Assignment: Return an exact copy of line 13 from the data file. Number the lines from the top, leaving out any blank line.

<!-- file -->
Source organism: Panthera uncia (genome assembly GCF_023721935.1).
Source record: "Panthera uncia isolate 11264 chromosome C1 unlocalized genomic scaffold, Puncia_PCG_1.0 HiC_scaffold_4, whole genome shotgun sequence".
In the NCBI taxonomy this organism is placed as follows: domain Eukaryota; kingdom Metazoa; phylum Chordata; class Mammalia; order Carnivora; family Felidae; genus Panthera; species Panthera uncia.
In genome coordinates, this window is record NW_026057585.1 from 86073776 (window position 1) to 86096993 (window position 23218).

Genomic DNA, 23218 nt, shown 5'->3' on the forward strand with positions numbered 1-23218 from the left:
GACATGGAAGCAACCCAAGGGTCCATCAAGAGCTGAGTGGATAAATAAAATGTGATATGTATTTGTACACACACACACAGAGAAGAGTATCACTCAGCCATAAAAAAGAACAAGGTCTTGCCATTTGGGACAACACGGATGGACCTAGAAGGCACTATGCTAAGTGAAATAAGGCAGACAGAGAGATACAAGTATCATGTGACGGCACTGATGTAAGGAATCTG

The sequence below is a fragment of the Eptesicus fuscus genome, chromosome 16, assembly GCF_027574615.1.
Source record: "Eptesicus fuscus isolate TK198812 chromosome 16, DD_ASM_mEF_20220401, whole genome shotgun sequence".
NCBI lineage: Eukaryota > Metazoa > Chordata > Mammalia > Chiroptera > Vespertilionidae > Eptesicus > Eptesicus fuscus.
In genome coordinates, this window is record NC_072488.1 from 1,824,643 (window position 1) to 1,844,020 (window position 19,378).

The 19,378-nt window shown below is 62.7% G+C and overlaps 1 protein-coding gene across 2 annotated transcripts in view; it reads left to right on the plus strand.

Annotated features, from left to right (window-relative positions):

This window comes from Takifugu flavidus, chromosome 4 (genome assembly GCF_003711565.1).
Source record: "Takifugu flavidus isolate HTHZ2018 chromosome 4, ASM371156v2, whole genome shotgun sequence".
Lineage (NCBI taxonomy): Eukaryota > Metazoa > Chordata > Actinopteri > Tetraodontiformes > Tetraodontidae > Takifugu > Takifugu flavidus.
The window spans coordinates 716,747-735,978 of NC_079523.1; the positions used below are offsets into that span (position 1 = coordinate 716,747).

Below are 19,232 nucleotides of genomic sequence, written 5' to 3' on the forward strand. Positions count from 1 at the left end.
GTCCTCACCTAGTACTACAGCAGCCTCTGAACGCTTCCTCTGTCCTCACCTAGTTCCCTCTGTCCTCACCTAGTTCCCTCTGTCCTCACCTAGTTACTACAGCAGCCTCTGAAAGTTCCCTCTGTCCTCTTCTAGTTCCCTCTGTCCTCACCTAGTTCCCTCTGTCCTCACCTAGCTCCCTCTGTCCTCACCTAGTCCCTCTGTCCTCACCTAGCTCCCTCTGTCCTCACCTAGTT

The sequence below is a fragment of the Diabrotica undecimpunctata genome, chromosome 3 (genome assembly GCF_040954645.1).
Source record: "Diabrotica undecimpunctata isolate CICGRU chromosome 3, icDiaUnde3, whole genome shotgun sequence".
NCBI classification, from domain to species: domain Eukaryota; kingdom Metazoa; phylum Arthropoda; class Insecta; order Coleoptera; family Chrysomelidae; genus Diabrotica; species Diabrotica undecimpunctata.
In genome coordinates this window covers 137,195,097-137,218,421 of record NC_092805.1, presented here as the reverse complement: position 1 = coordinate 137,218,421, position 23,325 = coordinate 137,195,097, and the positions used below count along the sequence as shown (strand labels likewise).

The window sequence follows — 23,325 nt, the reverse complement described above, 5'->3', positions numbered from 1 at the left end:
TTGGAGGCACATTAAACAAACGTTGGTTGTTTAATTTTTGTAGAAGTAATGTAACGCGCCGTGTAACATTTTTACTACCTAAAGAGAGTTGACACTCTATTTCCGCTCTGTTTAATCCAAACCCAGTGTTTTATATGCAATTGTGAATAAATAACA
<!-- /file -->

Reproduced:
This window comes from Takifugu flavidus, chromosome 4 (genome assembly GCF_003711565.1).